From Bible Belt to Sun Belt tells the dramatic and largely unknown story of "plain-folk" religious migrants: hardworking men and women from Oklahoma, Texas, and Arkansas who fled the Depression and came to California for military jobs during World War II. Investigating this fiercely pious community at a grassroots level, Darren Dochuk uses the stories of religious leaders, including Billy Graham, as well as many colorful, lesser-known figures to explain how evangelicals organized a powerful political machine. This machine made its mark with Barry Goldwater, inspired Richard Nixon's "Southern Solution," and achieved its greatest triumph with the victories of Ronald Reagan. Based on entirely new research, the manuscript has already won the prestigious Allan Nevins Prize from the Society of American Historians. The judges wrote, "Dochuk offers a rich and multidimensional perspective on the origins of one of the most far-ranging developments of the second half of the twentieth century: the rise of the New Right and modern conservatism.
Of course, an endorsement of this work from a justly obscure historian such as myself means jack, so let's look at what some of the premiere historians of our time (Kevin Starr, Michael Kazin, and Sean Wilentz) have to say about it:
The nation is today color-coded into red and blue. In this tour de force of research, narrative, and analysis, a brilliant young historian chronicles how Southern California served as the matrix for this enduring bifurcation. Beneath the sunshine and the palm trees, uprooted evangelicals experienced a Great Awakening that transformed American politics in our era.” — Kevin Starr, University of Southern California
“With narrative authority and sparkling insight, Darren Dochuk explains how and why Southern California became the crucible of the Christian Right. Anyone who wants to understand the history of modern American conservatism should read this book.” — Michael Kazin, author of A Godly Hero: The Life of William Jennings Bryan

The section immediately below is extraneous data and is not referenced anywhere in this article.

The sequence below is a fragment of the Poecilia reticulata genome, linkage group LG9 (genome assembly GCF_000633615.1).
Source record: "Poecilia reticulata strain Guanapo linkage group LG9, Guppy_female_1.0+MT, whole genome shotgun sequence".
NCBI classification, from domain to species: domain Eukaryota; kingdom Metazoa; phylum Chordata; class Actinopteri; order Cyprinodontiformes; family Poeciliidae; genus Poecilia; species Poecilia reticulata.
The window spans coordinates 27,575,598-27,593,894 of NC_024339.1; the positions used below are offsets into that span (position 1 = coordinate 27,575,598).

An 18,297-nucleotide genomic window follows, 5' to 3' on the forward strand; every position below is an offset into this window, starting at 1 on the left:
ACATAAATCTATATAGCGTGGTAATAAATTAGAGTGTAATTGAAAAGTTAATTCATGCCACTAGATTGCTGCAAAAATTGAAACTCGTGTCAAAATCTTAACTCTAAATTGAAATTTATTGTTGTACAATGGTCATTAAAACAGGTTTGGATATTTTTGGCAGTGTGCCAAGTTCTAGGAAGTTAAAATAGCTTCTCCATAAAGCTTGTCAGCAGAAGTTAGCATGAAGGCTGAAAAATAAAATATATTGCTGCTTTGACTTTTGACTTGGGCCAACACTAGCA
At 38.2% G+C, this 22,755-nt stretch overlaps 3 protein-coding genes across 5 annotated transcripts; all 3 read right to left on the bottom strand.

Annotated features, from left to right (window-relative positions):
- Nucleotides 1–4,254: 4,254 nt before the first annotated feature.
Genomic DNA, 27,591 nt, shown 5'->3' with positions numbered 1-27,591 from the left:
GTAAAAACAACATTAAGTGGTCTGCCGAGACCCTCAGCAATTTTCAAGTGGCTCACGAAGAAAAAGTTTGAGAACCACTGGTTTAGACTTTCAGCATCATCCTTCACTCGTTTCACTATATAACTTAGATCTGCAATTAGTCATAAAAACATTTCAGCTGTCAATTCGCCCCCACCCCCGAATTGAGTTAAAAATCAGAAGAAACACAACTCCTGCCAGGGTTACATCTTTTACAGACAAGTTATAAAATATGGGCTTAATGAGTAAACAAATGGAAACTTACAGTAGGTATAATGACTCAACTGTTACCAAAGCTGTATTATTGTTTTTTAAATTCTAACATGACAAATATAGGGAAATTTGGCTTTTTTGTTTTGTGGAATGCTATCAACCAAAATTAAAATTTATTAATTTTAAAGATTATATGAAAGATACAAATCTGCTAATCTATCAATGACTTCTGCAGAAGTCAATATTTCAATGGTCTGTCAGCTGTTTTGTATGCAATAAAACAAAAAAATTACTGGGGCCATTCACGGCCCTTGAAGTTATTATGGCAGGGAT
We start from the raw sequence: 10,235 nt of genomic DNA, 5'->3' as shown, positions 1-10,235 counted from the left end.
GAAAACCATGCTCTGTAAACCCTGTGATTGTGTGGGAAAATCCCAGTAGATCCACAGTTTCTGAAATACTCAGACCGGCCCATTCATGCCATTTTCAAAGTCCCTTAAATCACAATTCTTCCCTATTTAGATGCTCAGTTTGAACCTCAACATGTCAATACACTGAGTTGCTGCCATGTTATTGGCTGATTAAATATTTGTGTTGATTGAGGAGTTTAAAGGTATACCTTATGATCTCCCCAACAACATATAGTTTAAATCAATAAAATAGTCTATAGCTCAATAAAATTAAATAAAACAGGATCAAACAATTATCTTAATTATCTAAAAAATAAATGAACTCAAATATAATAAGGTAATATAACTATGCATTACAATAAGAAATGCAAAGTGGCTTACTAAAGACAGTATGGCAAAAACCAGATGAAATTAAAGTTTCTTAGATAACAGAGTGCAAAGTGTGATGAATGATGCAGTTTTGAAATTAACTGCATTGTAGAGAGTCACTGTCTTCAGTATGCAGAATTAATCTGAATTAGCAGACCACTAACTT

“Darren Dochuk's fortunate readers are in for some surprises as well as for enlightenment. The story of the Dust Bowl and the migration to southern California during the Great Depression, usually told through the left-wing tale of Tom Joad, turns out to be prologue to the rise of a vital segment of the modern Christian Right. From Bible Belt to Sunbelt is an essential contribution to our growing understanding of the origins and development of contemporary American conservatism.” — Sean Wilentz, author of The Rise of American Democracy
Just as a final note, I used this work this semester in conjunction with Bethany Moreton's To Serve God and Wal-Mart (which we've featured extensively on the blog before, and is also reviewed, somewhat more critically, here) and Jefferson Cowie's fascinating new book Stayin' Alive: The 1970s and the Last Days of the Working Class (reviewed at length by Rick Perlstein here). Taking the three together -- with Dochuk and Moreton centrally featuring religious themes and characters, and Cowie scarcely mentioning religion as his interests/subjects lie elsewhere -- made for a fascinating comparison and contrast of recent history, especially the 1970s. In truth, by very different routes, the authors end up in some similar places, but perhaps the routes are more interesting than the final destination. For more extensive discussion of the emerging historiography of the 1970s, see the fine discussion over at U.S. Intellectual History.
Without further adieu, it's question time for Darren.
Update: Part II of the interview is here.